Stocks rise slightly as the dollar continues to slide in response to the FOMC minutes release. The S&P 500 rose 0.2% to 2,187 and the Dow Jones rose 0.1% to 18,597. Utilities continued to outperform as a result of decrease rate hike expectations, and bank shares were for the most part unchanged. Economic data showed that jobless claims remain low indicating continued strength in the labor market. Also contributing to optimism was oil prices, which continued their recent gains. WTI rose 3.2% to $48.29 and Brent rose 2.1% to $50.87 as both grades of oil entered a bull market. The dollar weakened across the board as investors expect that the Fed will wait longer before raising rates. EUR rose 0.6% against USD to $1.1356. JPY rose 0.3% against USD to Y99.94. GBP rose 1% against USD to $1.3171 after retail sales showed that the Brexit did not have much of an impact on consumer spending. Retail sales in the UK rose 1.4% last month compared to estimates which called for a 0.2% gain. Treasury yields continued to fall as the 10 year lost 1bp to 1.54% and the 2 year fell 2bp to 0.71%. The spread between 10s and 2s is at 0.82%.
Dividend payouts for S&P 500 companies have been on the rise, which is a reflection of the global search for yield reaching the equity markets. The payout ratio for S&P 5500 companies (proportion of net income paid as dividends) is currently at 37.93% which is just shy of the all-time record of 38.16%. Investors have demanded higher dividend payouts as a result of falling yield income in fixed income markets. This comes as the yield on the BAML AAA corporate bond index is just slightly over 2%, so investors are looking for yield from alternative sources. Over the last 5+ years as bond yields have fallen, an index of companies that includes companies that have paid dividends for 25 straight years has outperformed the broader market by a significant margin. While stock buybacks have at times been the more favorable method of returning money to shareholders, investors right now want a substitute for fixed income assets which makes dividends attractive. In 2Q 44 S&P 500 companies paid a dividend of more than 100% of their net income. Payout ratios in Europe are even higher at nearly 59% for the Stoxx 600 and 70% for the FTSE 100.
The ECB minutes suggested that the central bank is open for further monetary easing in September. The minutes for the July 21 meeting said that the governing council would closely monitor the developments in the global economy especially as it relates to the UK’s decision to leave the EU. Investors are hoping that this could result in an extension of the e80bn a month QE program. Additionally it is expected that the ECB may expand the scope of the bonds it is able to buy to help reduce some of the illiquidity and scarcity issues that have caused some concerns in the past. Just as in the US, inflation is a source of concern and has showed no credible signs of upward pressure. Currently inflation is expected to be just 0.2% this year, 1.3% in 2017, and 1.6% in 2018.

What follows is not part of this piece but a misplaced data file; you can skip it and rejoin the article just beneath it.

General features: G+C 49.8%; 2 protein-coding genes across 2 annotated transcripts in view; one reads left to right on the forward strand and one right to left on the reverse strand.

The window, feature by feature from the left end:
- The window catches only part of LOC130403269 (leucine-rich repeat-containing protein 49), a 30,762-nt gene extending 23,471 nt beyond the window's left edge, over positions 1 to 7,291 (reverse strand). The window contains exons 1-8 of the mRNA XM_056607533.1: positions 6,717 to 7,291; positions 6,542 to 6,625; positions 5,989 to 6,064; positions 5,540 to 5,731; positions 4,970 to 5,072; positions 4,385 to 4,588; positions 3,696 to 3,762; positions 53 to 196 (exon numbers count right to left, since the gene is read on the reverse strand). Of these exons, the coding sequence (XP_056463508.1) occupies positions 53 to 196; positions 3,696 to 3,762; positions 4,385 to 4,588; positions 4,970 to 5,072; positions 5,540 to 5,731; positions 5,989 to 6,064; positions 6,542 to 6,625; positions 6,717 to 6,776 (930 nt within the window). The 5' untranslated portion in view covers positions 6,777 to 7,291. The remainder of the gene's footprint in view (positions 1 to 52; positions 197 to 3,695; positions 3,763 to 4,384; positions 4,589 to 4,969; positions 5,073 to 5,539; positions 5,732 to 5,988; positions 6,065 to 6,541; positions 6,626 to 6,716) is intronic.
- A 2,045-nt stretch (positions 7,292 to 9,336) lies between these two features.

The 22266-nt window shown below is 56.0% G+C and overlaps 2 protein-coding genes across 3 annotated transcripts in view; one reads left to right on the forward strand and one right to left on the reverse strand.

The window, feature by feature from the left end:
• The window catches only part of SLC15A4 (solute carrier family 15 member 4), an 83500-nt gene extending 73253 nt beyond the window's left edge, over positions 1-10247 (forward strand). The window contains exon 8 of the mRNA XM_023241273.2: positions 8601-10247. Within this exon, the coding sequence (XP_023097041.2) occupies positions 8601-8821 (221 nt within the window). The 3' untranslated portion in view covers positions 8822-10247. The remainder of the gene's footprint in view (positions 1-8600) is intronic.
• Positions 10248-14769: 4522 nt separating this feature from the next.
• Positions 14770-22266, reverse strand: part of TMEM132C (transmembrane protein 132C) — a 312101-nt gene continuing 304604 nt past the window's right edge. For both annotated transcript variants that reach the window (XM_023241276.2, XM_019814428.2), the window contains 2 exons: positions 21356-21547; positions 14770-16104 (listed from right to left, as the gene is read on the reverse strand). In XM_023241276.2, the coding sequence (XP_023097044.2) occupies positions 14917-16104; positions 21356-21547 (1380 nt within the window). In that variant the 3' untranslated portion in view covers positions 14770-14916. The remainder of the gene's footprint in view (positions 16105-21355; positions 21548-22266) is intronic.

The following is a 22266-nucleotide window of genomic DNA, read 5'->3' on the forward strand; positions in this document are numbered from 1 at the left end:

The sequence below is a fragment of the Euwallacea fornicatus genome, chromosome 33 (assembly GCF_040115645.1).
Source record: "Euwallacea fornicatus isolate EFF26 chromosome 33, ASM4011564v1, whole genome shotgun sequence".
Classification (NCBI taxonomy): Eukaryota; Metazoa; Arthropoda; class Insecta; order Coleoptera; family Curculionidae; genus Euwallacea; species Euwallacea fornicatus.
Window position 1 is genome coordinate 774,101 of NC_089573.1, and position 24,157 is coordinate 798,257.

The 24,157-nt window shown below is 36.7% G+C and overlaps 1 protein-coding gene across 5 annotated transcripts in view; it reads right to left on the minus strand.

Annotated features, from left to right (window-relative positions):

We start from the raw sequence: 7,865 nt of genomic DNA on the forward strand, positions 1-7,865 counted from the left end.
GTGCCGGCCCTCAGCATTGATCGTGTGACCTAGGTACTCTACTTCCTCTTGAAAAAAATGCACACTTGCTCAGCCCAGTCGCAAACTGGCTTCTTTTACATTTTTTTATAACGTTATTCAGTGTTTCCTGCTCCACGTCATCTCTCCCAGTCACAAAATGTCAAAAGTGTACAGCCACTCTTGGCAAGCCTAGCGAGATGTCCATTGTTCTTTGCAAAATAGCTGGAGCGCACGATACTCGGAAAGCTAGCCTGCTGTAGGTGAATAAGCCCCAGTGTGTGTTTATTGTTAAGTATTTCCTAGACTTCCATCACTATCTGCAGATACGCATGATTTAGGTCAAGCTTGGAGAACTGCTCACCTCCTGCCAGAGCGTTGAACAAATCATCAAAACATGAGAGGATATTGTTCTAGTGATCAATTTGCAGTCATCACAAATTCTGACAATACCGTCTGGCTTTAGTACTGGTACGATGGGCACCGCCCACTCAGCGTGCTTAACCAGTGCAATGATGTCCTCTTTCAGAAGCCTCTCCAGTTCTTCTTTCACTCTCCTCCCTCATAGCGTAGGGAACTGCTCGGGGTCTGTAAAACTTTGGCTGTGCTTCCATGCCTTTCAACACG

Bill Gross has a pessimistic view on the effects of monetary easing on the global economy. Gross says that the scale of monetary easing puts the global economy at risk. Traditionally the view is that lower bond yields result in higher equity prices, higher bond prices, lower consumer interest rates, and as a result increased consumer spending which results in growth as individuals and businesses invest in homes and other projects. However Gross argues that low and negative interest rates may be damaging the economy as productivity growth has dropped off in many developed countries. In the US y/y productivity growth is in fact negative. Instead of using low interest rates to finance investment (which drives productivity), companies are using low rates to finance stock buybacks and dividends. Demographic trends, aging populations, and the anti-globalization trend may be limiting businesses interest in investing. Lastly, Gross says that if insurance companies and pension funds are not able to meet their obligations (as a result of low yields)then that could result in higher insurance premiums, reduced pension benefits, and more problems for consumers and businesses that could result in additional stagnation.